Preparing for battle
I am painfully aware that I have rather neglected Scotland's other leadership contest, that within the Scottish Liberal Democrats.
In that regard, my behaviour probably mirrors that of the nation as a whole which is either on holiday, at work, watching the Olympics or waiting for the opening of the Scottish football season on Monday.
(One or two affect to believe that the season opens on Saturday. They are mistaken. The season only truly begins when the mighty United face Hamilton on Monday. All the best to Craig and the lads.)
However, back to the Lib Dems. This blog is eclectic and egalitarian in its outlook. So I should have mentioned the contest ere now. Mea maxima culpa.
It is, in itself, an intriguing fight. Two ex Cabinet Ministers, Tavish Scott and Ross Finnie, plus one of Holyrood's awkward squad, Mike Rumbles.
Incidentally, from me and from many Lib Dems, that is an expression of praise. If Mike Rumbles had been in the pre-Union Scots Parliament, he'd probably have joined the Squadrone Volante, demanding a tough line on those Court and Country backsliders.
Tavish Scott must be reckoned favourite. He has the most prominently declared support - although, as Mr Scott will be the first to recognise, that can be a downer in the Lib Dems who wear their iconoclasm along with their sandals. (Cheap, Brian, cheap: they abandoned sandals long since. They now wear clogs.)
I'm intrigued by Ross Finnie's stance: arguing for a purer Lib Dem message. Plainly he feels that has been somewhat jeopardised by the years in government.
In response, Mr Scott might note that he took arguably the hardest line in the short-lived coalition talks with the SNP last May.
Independence didn't form part of the Lib Dem agenda - and he would, consequently, have nothing to do with the Nationalists.
This has been a good, clean fight - with just the odd hint of the guile for which the Lib Dems are occasionally renowned, at least among their opponents.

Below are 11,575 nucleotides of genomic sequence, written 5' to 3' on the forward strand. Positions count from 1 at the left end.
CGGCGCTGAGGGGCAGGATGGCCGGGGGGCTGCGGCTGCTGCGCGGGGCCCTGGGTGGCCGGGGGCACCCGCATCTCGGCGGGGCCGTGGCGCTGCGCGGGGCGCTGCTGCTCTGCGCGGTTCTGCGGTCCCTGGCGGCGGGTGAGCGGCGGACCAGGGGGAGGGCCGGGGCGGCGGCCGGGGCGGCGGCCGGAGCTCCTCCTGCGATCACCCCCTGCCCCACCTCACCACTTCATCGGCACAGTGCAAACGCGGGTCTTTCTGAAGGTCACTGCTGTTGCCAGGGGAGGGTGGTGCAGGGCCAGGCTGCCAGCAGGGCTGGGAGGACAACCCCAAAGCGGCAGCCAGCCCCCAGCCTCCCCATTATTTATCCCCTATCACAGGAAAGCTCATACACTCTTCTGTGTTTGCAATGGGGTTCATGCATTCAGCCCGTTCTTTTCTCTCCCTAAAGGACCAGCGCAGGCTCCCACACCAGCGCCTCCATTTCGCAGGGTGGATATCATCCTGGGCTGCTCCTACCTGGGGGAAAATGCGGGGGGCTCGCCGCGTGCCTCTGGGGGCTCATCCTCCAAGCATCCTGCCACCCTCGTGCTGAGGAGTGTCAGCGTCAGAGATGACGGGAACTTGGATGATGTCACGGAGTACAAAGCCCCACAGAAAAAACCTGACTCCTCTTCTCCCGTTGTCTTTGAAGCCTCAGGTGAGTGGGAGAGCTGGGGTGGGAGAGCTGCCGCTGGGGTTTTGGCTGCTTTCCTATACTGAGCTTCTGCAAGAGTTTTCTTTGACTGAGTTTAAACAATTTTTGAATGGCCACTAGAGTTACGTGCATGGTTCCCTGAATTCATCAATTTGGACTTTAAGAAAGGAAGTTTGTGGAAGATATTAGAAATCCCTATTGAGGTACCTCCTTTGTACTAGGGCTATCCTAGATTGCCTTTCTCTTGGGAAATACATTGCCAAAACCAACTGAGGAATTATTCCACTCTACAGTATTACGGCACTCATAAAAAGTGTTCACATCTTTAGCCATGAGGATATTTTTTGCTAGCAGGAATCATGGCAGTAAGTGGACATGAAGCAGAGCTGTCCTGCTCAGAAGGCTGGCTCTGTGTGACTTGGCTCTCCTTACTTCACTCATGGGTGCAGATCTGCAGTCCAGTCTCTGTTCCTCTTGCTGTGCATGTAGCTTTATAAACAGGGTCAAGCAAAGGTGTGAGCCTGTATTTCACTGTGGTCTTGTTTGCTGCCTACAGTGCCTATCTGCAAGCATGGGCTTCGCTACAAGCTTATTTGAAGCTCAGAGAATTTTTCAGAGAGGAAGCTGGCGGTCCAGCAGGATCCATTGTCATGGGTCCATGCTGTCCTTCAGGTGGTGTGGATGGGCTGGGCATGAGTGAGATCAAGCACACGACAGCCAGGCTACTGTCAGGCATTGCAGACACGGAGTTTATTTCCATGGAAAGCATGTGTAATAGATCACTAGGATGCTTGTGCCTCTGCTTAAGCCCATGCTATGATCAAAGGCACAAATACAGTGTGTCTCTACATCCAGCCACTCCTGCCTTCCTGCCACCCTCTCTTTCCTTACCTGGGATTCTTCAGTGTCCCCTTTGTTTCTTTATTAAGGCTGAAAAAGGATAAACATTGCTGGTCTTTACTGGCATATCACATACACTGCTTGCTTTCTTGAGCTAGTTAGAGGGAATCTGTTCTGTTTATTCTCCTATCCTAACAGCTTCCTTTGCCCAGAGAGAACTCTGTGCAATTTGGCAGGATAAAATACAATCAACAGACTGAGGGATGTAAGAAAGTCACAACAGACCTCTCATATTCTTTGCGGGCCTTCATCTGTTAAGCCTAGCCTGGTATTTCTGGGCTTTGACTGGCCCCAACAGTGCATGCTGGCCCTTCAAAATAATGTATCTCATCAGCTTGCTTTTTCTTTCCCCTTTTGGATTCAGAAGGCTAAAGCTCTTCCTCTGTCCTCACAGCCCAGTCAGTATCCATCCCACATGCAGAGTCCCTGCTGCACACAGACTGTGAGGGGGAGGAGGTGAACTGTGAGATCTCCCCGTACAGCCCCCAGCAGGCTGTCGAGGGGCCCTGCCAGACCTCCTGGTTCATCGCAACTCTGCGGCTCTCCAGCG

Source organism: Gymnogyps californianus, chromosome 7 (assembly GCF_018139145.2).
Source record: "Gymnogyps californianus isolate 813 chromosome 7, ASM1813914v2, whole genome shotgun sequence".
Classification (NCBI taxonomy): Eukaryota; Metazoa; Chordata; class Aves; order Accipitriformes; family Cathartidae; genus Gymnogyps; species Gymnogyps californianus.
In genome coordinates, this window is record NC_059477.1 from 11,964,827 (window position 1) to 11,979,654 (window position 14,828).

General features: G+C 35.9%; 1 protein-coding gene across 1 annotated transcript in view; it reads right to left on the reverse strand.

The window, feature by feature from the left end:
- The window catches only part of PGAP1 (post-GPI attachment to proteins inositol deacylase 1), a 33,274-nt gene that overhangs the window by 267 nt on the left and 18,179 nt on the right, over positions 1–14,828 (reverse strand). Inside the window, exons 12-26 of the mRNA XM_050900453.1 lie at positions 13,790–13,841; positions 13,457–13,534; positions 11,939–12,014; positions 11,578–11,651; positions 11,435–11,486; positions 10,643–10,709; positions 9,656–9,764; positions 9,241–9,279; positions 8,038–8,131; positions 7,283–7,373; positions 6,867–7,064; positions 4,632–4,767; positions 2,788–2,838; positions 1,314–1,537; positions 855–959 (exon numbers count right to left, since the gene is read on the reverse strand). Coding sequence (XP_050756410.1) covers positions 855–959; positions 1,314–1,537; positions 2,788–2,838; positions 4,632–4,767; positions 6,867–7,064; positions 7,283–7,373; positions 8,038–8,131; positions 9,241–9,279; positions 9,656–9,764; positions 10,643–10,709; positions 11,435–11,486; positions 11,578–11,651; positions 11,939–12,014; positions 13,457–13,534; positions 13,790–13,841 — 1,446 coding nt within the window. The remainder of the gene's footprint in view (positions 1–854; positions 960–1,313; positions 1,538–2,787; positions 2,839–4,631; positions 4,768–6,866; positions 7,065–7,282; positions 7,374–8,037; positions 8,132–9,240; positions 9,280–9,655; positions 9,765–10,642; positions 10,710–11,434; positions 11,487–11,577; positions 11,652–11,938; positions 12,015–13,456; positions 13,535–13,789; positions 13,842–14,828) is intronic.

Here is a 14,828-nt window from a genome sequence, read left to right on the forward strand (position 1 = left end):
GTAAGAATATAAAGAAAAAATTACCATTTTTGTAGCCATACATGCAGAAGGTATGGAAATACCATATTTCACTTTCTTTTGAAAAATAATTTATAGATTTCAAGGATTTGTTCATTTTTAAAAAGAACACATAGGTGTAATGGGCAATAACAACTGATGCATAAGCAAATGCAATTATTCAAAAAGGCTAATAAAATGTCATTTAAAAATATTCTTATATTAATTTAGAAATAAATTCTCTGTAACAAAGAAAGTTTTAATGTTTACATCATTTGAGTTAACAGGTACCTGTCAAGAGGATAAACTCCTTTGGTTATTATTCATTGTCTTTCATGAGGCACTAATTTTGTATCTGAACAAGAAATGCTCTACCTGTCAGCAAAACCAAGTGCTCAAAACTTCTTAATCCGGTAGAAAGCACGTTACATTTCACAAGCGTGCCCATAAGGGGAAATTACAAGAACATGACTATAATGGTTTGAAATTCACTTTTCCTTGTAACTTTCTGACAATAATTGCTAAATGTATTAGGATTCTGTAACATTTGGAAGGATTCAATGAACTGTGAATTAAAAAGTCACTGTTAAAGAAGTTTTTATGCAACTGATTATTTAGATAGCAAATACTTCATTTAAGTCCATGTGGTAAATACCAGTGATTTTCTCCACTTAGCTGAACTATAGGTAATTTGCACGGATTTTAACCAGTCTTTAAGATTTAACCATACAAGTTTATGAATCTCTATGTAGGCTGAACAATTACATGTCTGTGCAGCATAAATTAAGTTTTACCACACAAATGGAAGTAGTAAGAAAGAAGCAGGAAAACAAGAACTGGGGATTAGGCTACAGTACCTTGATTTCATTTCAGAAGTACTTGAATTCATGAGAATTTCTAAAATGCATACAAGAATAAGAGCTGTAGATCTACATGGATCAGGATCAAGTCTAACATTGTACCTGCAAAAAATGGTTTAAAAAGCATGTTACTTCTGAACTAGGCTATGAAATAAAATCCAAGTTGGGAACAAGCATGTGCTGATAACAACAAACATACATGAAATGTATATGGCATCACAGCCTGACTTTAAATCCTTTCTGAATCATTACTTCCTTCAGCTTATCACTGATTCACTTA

Either way, whoever wins may swiftly face an intriguing conundrum. What to do about the council tax?
The Lib Dems are in favour of a Local Income Tax. Simple, then. They'll vote with the SNP to scrap the Council Tax and replace it with LIT.
Except. Except we've now heard muttering from Vince Cable, the party's sage at Westminster on these matters, that LIT might not, perhaps, be utterly wonderful.
There were even suggestions that Mr Cable might favour piloting the new tax in Scotland. Memo to Vince: study your poll tax history first.
Except, part two, I don't really hear enthusiastic evangelising from Scottish Lib Dems about the merits of LIT. I hear them say it's their policy. I hear them criticise the Council Tax. I don't really hear gutsy, all-out pressure for LIT.
Except, part three, the present SNP proposal is for a fixed rate tax across Scotland, 3% everywhere. That, as the Lib Dems point out, isn't local. So they won't back that.
Could that change though? SNP Ministers are hinting again that they're ready to talk. Nicol Stephen offered such discussions. Will his successor take them up?
Or might he more inclined to listen to the alternative offer - from Labour and the Tories, to consider reforms to the Council Tax.
There are political and practical problems aplenty with either option. Back Labour/Tory - and be painted as the defender of the council tax, abandoning your own manifesto.
Back the SNP - and what? If LIT is popular (OK, no tax is popular - less hated, then), won't the SNP just take all the credit? If LIT bombs, will the Lib Dems share the blame?
Welcome to leadership, Mr Scott, Mr Finnie or Mr Rumbles.